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David Trainer
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Follow me on Twitter: @NewConstructs David is CEO of New Constructs (www.newconstructs.com), an independent research that specializes in unearthing key insights from the Financial Footnotes of Annual Reports. Having analyzed over 50,000 annual reports and their Financial Footnotes, New... More
My company:
New Constructs
My blog:
The Diligence Institute
My book:
The Valuation Handbook
  • Accounting 101 0 comments
    Jul 26, 2012 11:24 AM

    Most investors do not realize that earnings, earnings per share and earnings growth are only accounting data and should not be relied upon for making investment decisions because:

    1. Accounting rules were not designed for equity investors. They were designed for debt investors.
    2. Corporate America and Wall Street manipulate accounting rules to report the earnings they want to show.

    Think of accounting data as just the words of the language of Finance (See Finance 101). Without proper structure, words have no meaning. With bad structure, words can be misleading. The same is true for accounting data, i.e. the data companies provide in annual reports, press releases etc. Companies rarely, if ever, speak finance to investors. They only provide accounting data b/c that is all the SEC requires - AND because accounting rules provide loopholes that enable companies to manipulate earnings, a well-known fact that has gone unaddressed for some time despite some empty saber-rattling. This 1999 Fortune article,"Lies, Damned Lies, and Managed Earnings", makes this point perfectly. You can learn more by doing a quick internet search on accounting loopholes, accounting tricks, etc.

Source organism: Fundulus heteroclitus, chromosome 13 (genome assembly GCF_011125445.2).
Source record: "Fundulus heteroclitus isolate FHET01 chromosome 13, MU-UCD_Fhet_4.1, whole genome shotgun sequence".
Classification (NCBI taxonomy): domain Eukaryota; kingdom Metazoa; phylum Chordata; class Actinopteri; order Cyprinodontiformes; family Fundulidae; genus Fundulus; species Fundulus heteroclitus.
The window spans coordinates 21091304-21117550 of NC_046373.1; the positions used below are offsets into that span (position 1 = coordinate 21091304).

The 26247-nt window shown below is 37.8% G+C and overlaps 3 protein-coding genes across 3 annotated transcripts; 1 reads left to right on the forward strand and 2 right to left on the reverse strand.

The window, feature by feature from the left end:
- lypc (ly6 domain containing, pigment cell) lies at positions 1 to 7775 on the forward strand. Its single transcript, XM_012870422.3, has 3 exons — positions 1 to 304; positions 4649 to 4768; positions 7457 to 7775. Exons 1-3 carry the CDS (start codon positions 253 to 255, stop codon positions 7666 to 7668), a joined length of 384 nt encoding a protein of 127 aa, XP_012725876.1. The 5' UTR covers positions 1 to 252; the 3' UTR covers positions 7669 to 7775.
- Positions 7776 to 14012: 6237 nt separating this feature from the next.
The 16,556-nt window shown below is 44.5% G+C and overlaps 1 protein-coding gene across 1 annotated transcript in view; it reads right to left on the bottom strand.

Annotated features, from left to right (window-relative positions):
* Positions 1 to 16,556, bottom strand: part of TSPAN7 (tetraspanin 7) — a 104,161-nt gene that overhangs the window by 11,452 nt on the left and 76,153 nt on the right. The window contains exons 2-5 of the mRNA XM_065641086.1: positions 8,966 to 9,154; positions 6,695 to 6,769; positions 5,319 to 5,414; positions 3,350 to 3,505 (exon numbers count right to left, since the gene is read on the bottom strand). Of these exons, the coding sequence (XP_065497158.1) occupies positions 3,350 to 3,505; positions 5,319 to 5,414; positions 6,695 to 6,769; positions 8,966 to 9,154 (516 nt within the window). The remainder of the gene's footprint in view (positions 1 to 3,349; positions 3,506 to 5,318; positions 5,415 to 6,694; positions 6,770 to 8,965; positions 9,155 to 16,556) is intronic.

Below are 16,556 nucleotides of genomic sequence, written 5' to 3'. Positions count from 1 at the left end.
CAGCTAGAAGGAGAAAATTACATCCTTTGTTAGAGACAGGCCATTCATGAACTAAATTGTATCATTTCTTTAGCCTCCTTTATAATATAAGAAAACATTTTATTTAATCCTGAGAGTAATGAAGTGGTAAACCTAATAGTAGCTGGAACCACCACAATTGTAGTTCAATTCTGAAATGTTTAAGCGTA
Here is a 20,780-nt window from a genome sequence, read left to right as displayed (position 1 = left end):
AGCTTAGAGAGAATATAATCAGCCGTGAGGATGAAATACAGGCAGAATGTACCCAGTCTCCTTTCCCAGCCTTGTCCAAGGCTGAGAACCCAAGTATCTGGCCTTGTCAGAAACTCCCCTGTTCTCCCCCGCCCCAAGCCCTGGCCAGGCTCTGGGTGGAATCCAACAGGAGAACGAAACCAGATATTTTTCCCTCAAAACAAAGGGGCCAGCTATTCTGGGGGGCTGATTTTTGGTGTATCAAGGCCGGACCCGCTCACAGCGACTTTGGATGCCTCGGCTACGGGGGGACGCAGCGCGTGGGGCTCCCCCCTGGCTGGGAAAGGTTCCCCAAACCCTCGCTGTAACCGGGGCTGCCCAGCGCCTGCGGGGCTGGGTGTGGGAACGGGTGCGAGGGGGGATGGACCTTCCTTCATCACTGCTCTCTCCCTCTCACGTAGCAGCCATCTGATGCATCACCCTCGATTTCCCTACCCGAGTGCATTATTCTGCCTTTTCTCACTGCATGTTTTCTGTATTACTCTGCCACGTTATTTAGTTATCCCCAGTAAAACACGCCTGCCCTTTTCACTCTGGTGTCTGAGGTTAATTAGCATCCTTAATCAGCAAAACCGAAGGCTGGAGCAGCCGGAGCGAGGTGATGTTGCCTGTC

There are many excellent books, a few are listed below, that delve deeply into this topic as well.

    1. Valuation: Measuring and Managing the Value of Companies by McKinsey and Co.
    2. Creating Shareholder Value by Alfred Rappaport
    3. The Quest For Value by Bennett Stewart
    4. Financial Shenanigans: How to Detect Accounting Gimmicks & Fraud in Financial Reports by Howard Schilit.

    Wall Street likes using and referring investors to accounting data because they can make it say whatever they want. Wall Street firms care more about selling stock (which make money) than selling research (which does not make money). That's right…research is a pure cost center for investment banks. Naturally, it is not in these firms' best interests to write research that does not help them sell stock. Accounting data provides many tools for making the numbers look good enough to sell stock.

    This fact is backed by the Global Research Settlement, which involved heavy fines for Wall Street. Despite those fines, the game has not changed.

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